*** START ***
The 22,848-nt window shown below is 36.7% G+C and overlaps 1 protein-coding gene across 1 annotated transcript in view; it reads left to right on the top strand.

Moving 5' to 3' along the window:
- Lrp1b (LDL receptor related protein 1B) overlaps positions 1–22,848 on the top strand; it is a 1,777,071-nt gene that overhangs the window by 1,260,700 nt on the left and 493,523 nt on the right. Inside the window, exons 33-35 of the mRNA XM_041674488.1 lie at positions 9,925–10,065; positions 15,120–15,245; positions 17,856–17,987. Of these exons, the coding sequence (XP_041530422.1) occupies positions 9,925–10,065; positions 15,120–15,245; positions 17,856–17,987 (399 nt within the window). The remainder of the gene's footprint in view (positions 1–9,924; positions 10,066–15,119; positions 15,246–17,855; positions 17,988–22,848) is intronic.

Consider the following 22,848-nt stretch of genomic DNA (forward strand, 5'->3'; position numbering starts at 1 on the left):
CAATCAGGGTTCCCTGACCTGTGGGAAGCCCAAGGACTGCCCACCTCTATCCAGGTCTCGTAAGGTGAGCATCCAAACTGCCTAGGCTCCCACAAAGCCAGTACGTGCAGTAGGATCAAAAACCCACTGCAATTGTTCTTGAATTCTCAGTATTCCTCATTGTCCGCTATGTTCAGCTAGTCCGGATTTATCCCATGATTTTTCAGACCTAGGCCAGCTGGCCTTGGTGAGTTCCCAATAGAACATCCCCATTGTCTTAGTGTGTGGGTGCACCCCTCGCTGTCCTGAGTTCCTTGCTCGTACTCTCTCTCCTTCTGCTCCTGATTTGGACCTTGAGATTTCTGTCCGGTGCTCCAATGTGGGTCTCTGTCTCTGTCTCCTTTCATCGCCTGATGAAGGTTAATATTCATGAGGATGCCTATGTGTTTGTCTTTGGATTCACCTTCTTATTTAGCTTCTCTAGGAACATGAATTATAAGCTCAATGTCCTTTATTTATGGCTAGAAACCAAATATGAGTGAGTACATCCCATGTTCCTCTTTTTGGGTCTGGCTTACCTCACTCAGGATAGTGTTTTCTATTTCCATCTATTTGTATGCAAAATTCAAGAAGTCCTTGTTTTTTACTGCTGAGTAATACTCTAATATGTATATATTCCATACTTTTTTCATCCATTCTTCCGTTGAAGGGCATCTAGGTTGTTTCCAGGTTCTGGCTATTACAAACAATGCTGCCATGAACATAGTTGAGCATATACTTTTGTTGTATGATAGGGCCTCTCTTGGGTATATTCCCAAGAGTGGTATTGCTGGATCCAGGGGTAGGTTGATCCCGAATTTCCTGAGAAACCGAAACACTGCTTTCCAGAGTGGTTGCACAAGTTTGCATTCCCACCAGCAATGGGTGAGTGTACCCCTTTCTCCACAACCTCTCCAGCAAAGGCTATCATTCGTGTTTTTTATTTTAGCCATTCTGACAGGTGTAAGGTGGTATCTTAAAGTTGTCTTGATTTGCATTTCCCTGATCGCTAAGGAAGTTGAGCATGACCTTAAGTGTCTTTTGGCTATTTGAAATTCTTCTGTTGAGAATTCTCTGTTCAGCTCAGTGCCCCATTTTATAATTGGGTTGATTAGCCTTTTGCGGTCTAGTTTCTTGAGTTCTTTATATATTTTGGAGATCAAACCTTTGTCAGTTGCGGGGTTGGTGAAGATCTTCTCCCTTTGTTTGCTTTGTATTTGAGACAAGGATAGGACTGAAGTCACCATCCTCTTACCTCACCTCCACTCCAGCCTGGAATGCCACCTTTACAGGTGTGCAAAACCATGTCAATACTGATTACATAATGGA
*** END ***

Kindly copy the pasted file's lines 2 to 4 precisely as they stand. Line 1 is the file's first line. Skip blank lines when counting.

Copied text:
Moving 5' to 3' along the window:
- Lrp1b (LDL receptor related protein 1B) overlaps positions 1–22,848 on the top strand; it is a 1,777,071-nt gene that overhangs the window by 1,260,700 nt on the left and 493,523 nt on the right. Inside the window, exons 33-35 of the mRNA XM_041674488.1 lie at positions 9,925–10,065; positions 15,120–15,245; positions 17,856–17,987. Of these exons, the coding sequence (XP_041530422.1) occupies positions 9,925–10,065; positions 15,120–15,245; positions 17,856–17,987 (399 nt within the window). The remainder of the gene's footprint in view (positions 1–9,924; positions 10,066–15,119; positions 15,246–17,855; positions 17,988–22,848) is intronic.

Consider the following 22,848-nt stretch of genomic DNA (forward strand, 5'->3'; position numbering starts at 1 on the left):